IC efficiency is an important factor in determining Earnings Quality (EQ)2. According to Dechow & Schrand (2004), EQ plays a key role in financial analysis processes, as it can help analyze both current and future functional performance and thus determine the value of a company. Therefore, EQ is one of the more important characteristics of the financial reporting system since high EQ improves capital market efficiency. Not surprisingly, investors and other users of financial statements are interested in high-quality financial accounting information. For that reason, standard setters strive to develop accounting standards that improve EQ, while many recent changes in auditing, corporate governance and enforcement releases have a similar objective (Ewert et al., 2010). A vast amount of accounting literature has tested and investigated this issue (see, e.g., Dechow et al., 1995, 1998, 2010, 2011; Dechow & Schrand, 2004), which would suggest that high-quality earnings improve capital market efficiency. Furthermore, standard setters strive to develop accounting standards that improve reporting on EQ, a topic considered vital in the accounting literature and widely addressed by all interested stakeholders, especially in view of the accounting scandals that have stunned the world’s largest corporations, including Enron and WorldCom (Ajidi & Aderemi, 2014). In addition, the growing number of frauds that have accompanied the bankruptcy of large companies has created concerns about the health of EQ (Darabi et al., 2012). Dechow et al. (2010) argue that there are serious consequences for any business’ future when managers are involved in earnings manipulation leading to low EQ for a firm, specifically: 1) increased beta (risk), which will increase the cost of capital due to low engagement from potential investors in buying corporate shares; 2) decreased stock market price, which will lead to a lowering of the firm’s value; 3) loss of trust between the company and various stakeholders; and 4) negative professional implications for senior managers.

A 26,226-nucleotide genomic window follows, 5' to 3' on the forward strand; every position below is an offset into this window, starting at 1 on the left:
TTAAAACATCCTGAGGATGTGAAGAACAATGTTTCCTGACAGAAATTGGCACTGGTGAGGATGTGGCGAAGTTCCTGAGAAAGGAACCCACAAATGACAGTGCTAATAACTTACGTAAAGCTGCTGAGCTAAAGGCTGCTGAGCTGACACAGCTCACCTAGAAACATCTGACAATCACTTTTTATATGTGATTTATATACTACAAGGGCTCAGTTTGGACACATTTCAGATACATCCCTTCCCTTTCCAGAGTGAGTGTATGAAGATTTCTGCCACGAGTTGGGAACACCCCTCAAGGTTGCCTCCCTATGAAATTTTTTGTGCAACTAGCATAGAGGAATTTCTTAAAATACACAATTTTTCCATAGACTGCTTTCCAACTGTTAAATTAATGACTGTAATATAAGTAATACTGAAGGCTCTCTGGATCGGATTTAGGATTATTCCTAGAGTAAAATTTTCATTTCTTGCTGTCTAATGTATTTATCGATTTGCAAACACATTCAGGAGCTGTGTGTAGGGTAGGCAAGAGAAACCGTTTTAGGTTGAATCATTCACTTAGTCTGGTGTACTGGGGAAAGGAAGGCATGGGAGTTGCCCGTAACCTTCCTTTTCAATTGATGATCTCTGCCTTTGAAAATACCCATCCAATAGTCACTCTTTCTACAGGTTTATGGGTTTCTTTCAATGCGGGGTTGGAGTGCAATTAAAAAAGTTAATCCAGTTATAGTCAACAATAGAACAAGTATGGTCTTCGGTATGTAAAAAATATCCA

In this paper, we conduct an empirical analysis on the impact of IC efficiency on EQ for an emerging economy, Jordan, by examining different industries that include companies listed in the Amman Stock Exchange (ASE). Addressing the impact of IC efficiency on EQ for the case of Jordanian companies is particularly interesting for reasons as follows. First, IC and EQ could play a key role in boosting the company growth that is necessary for sustainable economic recovery in Jordan. By understanding and interpreting the relational impact between IC efficiency—as a firm’s growing value-added generator—and EQ—as an internal performance indicator—for the listed Jordanian firms, this research provides additional evidence for an emerging economy in evaluating companies’ utilization of their human resources as the most important source of leverage for the building of competitive advantage. Second, in order to achieve excellence in competition in a context of a poorly performing Jordanian economy, both private and public sector organizations should excel in achieving sustainable competitive advantage and effective knowledge capital management, considered the dominant component in IC efficiency that stands behind this excellence (Murwaningsari & Ardy, 2018). Third, the new trend for knowledge-based economies determines that organizations live and die based on this kind of knowledge, with the most successful companies making the best possible use of intangible assets (Darabi et al., 2012); this study thus tries to capture these advancements for the benefit of the developing Jordanian corporate capital market. Fourth, this study includes the real estate sector, which plays a key role in boosting growth in the Jordanian economy. Finally, highlighted is the role of IC efficiency when integrated into decision-making processes by the firm’s stakeholders in order to develop strategies to enhance performance (Alipour, 2011). Current and potential investors and other stakeholders may therefore appreciate and be interested in harnessing the study’s findings in terms of aligning their financial and investment decisions. In particular, international investments, which account for 50% of total investment in the Jordanian economy (Alrefai, 2019), could be enhanced on the basis of the IC potential of Jordanian firms.